Health | Lifestyle

Wine, Women, and Woe: Is Wine Drinking Becoming A Dangerous Social Trend?

By on March 3, 2017

There appears to be a growing trend in the number of women who love wine. In “Real Housewives” several members have parlayed their own screen imbibing into marketing their own wine brands. There are numerous Facebook groups for women who like wine.

Although this may not seem like anything unusual, women have not always had such a keen appreciation for the delicacy and flavor of wine. Clever wine marketing is actually behind the popularity of wine drinking among women.

This is how the trend started and gained momentum over the decades:

After the prohibition, most of the Californian wineries had perished. In an attempt to recover, the wine industry decided to promote to women because postwar housewives were frustrated by the fact that wine was considered a symbol of male power. In classy restaurants, for example, where wine was most often consumed, when waiters approached a couple, they addressed the man, and it was the man who viewed the wine list and took the first taste after the bottle was uncorked.

One successful promotion was introducing wine in supermarkets. Middle-aged housewives were hired as wine samplers. When younger women shopped, they were offered them a sip of wine. After the sampling, they were trained on how to educate the younger women on what wine went best with the dinner they were preparing that evening.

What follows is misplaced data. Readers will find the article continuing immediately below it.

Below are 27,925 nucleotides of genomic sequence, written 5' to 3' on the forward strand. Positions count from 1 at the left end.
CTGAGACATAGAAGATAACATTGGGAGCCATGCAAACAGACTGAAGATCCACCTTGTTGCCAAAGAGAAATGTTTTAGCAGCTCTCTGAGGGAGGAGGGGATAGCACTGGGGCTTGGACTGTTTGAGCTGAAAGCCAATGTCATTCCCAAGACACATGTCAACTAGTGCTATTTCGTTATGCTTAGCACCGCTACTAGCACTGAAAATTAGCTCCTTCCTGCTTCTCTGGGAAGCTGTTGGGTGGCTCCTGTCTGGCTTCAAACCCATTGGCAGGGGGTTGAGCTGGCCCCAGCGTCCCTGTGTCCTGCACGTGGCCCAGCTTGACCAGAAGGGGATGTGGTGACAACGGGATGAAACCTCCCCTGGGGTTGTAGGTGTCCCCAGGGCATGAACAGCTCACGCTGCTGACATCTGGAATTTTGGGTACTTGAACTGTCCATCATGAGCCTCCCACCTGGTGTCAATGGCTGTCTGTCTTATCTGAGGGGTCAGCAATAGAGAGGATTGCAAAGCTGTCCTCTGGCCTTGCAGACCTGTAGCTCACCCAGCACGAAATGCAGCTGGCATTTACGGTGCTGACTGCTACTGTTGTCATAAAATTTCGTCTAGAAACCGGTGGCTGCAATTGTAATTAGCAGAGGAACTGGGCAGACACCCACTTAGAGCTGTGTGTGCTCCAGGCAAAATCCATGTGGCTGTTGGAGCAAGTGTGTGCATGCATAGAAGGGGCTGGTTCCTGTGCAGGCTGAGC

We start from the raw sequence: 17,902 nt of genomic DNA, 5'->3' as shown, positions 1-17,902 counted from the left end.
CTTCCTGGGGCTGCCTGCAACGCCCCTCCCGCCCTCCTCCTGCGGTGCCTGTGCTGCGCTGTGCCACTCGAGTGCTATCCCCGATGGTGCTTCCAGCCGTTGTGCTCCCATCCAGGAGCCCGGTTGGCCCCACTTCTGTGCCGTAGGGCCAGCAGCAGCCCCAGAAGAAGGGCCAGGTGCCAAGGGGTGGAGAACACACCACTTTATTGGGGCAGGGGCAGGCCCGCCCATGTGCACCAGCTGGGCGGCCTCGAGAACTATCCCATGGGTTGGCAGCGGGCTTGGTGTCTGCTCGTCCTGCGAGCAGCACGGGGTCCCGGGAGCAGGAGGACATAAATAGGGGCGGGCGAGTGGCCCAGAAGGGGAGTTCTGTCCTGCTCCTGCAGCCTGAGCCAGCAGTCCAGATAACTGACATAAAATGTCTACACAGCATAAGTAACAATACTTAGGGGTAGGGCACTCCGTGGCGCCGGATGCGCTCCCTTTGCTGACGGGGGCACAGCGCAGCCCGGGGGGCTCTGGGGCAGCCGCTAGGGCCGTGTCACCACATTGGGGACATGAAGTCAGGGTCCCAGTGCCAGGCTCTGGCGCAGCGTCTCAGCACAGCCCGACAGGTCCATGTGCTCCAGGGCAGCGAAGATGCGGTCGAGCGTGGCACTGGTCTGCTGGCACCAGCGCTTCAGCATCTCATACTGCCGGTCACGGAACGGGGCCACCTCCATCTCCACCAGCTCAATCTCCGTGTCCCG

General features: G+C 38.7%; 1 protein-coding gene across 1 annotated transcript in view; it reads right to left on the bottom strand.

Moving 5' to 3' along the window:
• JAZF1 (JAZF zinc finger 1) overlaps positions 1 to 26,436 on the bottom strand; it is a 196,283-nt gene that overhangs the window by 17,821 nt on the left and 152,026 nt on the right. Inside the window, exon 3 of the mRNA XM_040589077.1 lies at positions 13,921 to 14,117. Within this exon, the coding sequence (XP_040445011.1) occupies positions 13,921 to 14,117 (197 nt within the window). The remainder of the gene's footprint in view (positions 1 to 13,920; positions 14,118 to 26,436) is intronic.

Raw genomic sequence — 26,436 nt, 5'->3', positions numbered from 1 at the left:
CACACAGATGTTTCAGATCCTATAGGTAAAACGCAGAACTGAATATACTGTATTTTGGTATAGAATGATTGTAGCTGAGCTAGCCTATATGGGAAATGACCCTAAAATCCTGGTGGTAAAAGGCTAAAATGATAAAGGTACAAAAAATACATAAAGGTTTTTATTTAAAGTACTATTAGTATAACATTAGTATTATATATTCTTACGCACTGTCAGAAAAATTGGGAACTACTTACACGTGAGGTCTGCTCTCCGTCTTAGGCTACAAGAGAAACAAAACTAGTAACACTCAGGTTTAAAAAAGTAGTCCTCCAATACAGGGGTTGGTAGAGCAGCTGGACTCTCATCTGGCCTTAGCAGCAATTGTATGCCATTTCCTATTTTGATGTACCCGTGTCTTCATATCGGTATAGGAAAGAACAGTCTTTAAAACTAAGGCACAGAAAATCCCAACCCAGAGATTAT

Another successful promotion was wine tips in women’s magazines. These articles taught women how to order wine in restaurants and how to serve it at home. It also promoted wine as a way to relax and unwind after a stressful day.

Over time, public perception about wine changed. Women began to associate it with equality, entry into college, economic status, and stress relief. It became seen as a symbol for women who were entering male-dominated colleges and working in male-dominated professions like technology and finance.

However, wives and mothers also began to associate wine as a positive thing. They saw it as an antidote to their boring lives. Although not vying for status or recognition with men, imbibing wine offered relief from the dreariness of staying at home and looking after children.

Is this a sign of growing alcoholism among American women? Not necessarily. According to an article in the Greenhouse Addiction Programs blog, entitled “Binge Drinking: Do You Have an Alcohol Use Disorder?” there is a defining difference between “low risk drinking” and “binge drinking.” This site refers to the definition offered by the National Institution on Alcohol Abuse and Alcoholism (NIAA): “Moderate drinking is defined as having up to one alcoholic beverage each day for women and up to two drinks per day for men.”

Statistics on Women Who Imbibe

While social drinking is innocent enough if it is done in moderation, things become a little more alarming nationwide when you look at the statistics.

According to Gabrielle Glasse, who wrote an article in the the Wall Street Journal, entitled “Why She Drinks:”